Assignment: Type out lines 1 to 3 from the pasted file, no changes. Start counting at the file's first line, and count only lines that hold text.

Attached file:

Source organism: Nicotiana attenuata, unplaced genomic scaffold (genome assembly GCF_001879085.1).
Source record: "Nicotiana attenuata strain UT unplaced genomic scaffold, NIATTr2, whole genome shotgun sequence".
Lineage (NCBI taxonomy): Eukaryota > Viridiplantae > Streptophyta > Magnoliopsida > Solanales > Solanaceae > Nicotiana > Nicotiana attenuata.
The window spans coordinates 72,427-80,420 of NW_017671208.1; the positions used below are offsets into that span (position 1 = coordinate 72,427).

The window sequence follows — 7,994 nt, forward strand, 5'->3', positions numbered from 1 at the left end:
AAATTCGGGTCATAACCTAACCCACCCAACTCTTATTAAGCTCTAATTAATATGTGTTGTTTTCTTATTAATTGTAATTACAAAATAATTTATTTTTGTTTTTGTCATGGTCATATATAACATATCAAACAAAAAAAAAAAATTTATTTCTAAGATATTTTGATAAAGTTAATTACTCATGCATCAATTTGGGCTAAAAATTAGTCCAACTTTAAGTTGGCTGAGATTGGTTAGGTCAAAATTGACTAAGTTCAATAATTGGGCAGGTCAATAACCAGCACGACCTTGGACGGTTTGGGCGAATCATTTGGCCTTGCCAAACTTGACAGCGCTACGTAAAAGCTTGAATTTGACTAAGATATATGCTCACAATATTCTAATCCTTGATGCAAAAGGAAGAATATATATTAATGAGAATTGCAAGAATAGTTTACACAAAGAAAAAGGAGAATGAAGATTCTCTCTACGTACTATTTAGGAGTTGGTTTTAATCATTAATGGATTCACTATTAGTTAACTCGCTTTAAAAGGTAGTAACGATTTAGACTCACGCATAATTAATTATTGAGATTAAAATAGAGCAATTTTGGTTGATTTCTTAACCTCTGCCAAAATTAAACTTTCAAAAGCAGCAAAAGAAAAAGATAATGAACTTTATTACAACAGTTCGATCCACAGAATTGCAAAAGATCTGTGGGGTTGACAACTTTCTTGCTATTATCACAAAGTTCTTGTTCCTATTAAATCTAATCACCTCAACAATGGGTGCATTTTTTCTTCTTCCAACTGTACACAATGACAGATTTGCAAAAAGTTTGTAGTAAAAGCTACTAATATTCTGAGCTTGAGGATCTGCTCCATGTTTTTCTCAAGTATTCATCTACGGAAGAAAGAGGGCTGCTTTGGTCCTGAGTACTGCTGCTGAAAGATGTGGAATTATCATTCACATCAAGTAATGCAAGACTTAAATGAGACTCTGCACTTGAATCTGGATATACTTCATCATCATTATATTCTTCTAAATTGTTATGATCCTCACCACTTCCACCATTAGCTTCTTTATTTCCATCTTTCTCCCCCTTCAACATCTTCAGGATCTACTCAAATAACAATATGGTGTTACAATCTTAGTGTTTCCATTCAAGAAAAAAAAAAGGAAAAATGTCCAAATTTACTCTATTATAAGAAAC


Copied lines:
Source organism: Nicotiana attenuata, unplaced genomic scaffold (genome assembly GCF_001879085.1).
Source record: "Nicotiana attenuata strain UT unplaced genomic scaffold, NIATTr2, whole genome shotgun sequence".
Lineage (NCBI taxonomy): Eukaryota > Viridiplantae > Streptophyta > Magnoliopsida > Solanales > Solanaceae > Nicotiana > Nicotiana attenuata.